Mexican wolves go after same prey as gray wolves

A GPS tracking study confirmed that elk are the primary prey of wolves in Arizona

Despite their smaller size, Mexican wolves prey on the same species as their larger gray wolf cousins to the north—and in nearly the same quantity.

Many researchers have looked into gray wolf diet in northern states and in Canada. But nobody had ever published research on the diet of Mexican wolves, despite a number of informal work and field observations.

Currently the Endangered Species Recovery Section Manager with the Washington Department of Fish and Wildlife Julia Smith, and her colleagues used GPS collars and field observation to determine whether the diet of Mexican wolves (Canis lupus baileyi) was different from that of gray wolves (Canis lupus).

Julia Smith uses radio telemetry equipment to track wolves. Credit: Arizona Game and Fish Department

From 2015 to 2017, the researchers followed 10 wolf groups in Arizona during a winter study period from February to March, and a summer study period from June to July. Sometimes, the team collared one wolf in the pack. Other times, they collared more. Whenever the team saw clusters of GPS locations of wolves, they would go out into the field to determine whether a kill had happened, what prey species was killed, and how many members of the pack were involved.

They found that overall, Mexican wolves tended to kill about the same number of prey as other gray wolves.

“Mexican wolf kill rates are pretty similar to wolf kill rates in more northerly ecosystems, which is probably not too surprising because wolves are wolves,” said Smith, who was the Mexican Wolf Project Field Supervisor with the Arizona Game and Fish Department at the time of the research.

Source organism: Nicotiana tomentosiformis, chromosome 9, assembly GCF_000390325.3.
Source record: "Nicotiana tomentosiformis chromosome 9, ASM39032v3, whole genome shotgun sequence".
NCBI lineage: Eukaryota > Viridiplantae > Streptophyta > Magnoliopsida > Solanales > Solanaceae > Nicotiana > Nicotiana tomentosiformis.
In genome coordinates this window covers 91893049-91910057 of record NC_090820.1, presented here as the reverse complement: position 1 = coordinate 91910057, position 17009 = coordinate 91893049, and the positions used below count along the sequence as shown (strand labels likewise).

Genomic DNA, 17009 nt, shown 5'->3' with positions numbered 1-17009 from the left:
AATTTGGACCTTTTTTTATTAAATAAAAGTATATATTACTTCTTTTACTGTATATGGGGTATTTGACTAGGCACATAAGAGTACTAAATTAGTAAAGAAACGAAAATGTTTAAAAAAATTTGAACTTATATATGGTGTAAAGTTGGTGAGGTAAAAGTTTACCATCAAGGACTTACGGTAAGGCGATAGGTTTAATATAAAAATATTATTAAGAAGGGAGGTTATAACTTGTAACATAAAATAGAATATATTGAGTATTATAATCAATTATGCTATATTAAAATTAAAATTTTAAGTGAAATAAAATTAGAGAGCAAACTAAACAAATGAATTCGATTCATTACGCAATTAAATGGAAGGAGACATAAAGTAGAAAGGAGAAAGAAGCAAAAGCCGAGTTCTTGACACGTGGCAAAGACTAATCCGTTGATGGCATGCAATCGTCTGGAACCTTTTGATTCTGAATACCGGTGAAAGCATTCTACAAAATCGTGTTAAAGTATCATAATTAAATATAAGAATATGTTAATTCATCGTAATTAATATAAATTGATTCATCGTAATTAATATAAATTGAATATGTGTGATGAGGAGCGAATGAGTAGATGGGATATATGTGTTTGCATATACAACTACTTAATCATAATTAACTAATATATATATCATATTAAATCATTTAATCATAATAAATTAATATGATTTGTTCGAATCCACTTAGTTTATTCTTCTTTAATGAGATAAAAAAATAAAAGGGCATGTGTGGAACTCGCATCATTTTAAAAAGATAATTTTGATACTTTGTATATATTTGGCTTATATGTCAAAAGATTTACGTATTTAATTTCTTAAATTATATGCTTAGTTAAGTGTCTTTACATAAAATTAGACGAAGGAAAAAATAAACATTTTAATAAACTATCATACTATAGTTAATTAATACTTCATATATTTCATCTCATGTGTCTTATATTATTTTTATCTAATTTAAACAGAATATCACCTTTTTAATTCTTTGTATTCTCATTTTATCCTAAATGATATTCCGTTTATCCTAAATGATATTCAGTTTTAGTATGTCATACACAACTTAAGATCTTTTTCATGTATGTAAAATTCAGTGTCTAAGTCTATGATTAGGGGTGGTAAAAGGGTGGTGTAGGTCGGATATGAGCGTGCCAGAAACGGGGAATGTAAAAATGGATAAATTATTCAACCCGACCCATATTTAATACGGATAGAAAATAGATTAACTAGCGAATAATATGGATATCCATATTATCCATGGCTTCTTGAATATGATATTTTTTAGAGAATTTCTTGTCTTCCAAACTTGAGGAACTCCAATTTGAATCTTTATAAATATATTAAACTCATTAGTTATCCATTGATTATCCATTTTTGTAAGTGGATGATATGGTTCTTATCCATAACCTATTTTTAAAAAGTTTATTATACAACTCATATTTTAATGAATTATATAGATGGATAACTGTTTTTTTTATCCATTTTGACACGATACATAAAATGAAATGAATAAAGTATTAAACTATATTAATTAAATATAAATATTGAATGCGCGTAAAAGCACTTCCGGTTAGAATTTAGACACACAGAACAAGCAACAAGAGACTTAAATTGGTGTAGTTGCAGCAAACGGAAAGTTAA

Wolves mostly focused on elk (Cervus canadensis)—often taking them down in packs. In a few cases, single wolves took down adult female elk, though these were either older or had splayed hoofs. “It’s cool to see in person how wolves hone into the particular weaknesses of these animals and exploit them,” Smith said.

On the one hand, Smith isn’t surprised that these relatively smaller wolves still manage to take down elk—“they are a highly adaptable critter,” she said of the wolves.

The remains of an elk preyed on by Mexican wolves. Credit: Julia Smith

But, on the other hand, Mexican wolves are only about 50 to 80 pounds on average compared to the 90-100-pound average of gray wolves in the north.

The data showed that like wolves elsewhere, Mexican wolves typically take down more calves, especially in the summer when the ungulates are still small. In this season, wolves killed more animals in general than they did in the winter.

The researchers also found that wolves killed mule deer (Odocoileus hemionus) sometimes—though not as much as previous researchers had assumed. Smith did caution that their results may have missed some mule deer as these smaller prey species could be eaten more quickly, before researchers could detect a kill based on the GPS clusters. It’s also likely that the wolves kill even smaller prey species that were undetected using this technique, like rabbits and wild turkey (Meleagris gallopavo). “But they are in no way dependent on those smaller prey items,” Smith said.

Julia Smith and a colleague measure a Mexican wolf in the field. Credit: Arizona Game and Fish Department

They didn’t find any evidence of Mexican wolves preying on bighorn sheep (Ovis canadensis) or pronghorn (Antilocapra americana) in the area.

Smith said this study gives researchers and wildlife managers a baseline idea of what to expect from Mexican wolves, as they continue to spread through Arizona and New Mexico.

Header Image: A Mexican wolf carries an elk carcass across a field. Credit: Julia Smith